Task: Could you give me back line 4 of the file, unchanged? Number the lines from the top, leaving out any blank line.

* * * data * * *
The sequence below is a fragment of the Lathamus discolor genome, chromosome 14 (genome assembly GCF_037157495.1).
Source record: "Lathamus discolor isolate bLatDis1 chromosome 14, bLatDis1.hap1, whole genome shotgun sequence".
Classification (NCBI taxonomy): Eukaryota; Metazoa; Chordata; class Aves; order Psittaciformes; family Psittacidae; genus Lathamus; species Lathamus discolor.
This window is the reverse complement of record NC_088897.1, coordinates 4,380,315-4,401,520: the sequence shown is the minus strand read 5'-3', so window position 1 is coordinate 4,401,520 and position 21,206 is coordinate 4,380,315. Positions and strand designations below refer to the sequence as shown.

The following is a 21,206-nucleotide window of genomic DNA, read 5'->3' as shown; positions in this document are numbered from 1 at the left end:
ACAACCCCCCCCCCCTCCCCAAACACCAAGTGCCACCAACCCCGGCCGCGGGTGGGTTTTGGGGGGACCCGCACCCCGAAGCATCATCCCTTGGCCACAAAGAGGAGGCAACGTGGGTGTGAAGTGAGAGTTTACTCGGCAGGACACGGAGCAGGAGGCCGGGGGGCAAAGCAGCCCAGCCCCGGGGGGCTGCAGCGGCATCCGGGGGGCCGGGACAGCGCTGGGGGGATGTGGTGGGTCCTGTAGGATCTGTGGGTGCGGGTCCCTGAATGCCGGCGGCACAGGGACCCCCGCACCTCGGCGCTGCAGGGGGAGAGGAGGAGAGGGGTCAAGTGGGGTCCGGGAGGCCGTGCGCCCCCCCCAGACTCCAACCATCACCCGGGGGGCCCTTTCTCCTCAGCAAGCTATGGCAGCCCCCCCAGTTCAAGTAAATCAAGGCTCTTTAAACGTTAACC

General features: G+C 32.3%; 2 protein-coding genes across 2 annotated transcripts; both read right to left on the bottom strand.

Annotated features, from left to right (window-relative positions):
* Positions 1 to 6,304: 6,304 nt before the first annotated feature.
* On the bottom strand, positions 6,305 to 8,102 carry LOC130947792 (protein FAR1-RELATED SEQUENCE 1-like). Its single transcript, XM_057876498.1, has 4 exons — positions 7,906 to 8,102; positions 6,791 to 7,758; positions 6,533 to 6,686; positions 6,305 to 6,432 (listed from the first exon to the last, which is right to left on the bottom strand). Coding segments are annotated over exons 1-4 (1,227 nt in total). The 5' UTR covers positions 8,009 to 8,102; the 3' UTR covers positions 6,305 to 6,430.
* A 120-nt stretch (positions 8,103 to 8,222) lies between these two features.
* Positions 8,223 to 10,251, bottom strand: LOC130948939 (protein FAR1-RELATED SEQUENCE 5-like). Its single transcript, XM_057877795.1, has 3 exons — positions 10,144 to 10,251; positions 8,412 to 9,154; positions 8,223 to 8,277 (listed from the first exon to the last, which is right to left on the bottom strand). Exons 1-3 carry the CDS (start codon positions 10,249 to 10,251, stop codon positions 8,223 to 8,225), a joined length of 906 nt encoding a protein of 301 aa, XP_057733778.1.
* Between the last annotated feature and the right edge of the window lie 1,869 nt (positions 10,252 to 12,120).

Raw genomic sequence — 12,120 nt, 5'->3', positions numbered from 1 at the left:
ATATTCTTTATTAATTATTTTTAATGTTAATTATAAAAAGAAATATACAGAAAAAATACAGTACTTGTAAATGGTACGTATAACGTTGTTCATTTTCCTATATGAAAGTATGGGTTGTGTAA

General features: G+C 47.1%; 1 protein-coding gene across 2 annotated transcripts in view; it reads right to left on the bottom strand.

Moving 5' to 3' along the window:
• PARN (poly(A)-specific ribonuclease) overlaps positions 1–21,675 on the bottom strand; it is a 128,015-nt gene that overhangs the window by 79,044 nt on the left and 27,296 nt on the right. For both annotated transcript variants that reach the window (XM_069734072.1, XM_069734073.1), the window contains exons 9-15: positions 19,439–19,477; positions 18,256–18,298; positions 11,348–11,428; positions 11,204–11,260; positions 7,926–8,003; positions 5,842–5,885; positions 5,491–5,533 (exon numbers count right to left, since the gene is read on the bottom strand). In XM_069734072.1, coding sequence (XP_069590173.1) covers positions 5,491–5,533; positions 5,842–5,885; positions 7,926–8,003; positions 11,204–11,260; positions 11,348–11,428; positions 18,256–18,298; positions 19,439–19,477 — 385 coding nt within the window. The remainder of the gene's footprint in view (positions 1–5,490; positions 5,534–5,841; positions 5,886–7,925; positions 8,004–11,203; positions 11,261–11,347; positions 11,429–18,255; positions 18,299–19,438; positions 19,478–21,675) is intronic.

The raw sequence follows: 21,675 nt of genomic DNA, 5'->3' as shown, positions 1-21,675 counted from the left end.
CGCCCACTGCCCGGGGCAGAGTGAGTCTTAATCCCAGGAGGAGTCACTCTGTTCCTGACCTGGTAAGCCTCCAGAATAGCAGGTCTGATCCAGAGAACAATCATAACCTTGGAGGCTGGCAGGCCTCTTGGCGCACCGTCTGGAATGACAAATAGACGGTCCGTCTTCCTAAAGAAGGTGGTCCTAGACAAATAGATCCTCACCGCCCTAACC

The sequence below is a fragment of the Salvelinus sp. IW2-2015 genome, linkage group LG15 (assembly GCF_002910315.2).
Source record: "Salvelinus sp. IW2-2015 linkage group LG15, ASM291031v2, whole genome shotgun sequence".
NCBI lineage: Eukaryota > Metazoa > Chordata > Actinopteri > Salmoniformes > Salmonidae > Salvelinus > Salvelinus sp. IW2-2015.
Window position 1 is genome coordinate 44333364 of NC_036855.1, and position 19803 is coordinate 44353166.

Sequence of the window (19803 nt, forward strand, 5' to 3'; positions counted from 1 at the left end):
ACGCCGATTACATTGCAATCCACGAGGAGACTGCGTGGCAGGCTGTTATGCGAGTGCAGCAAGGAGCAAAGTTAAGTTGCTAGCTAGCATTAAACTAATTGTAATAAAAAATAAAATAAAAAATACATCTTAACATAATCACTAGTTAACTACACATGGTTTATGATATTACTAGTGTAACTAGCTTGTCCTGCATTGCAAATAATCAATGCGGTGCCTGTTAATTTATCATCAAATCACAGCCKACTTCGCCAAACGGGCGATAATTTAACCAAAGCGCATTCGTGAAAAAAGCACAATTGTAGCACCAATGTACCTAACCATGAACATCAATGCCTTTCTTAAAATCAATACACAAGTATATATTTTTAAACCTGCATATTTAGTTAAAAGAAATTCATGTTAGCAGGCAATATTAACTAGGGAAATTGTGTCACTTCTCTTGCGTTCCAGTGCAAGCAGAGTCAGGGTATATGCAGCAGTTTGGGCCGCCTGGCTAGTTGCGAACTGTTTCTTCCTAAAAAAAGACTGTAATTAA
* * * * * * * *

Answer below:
This window is the reverse complement of record NC_088897.1, coordinates 4,380,315-4,401,520: the sequence shown is the minus strand read 5'-3', so window position 1 is coordinate 4,401,520 and position 21,206 is coordinate 4,380,315. Positions and strand designations below refer to the sequence as shown.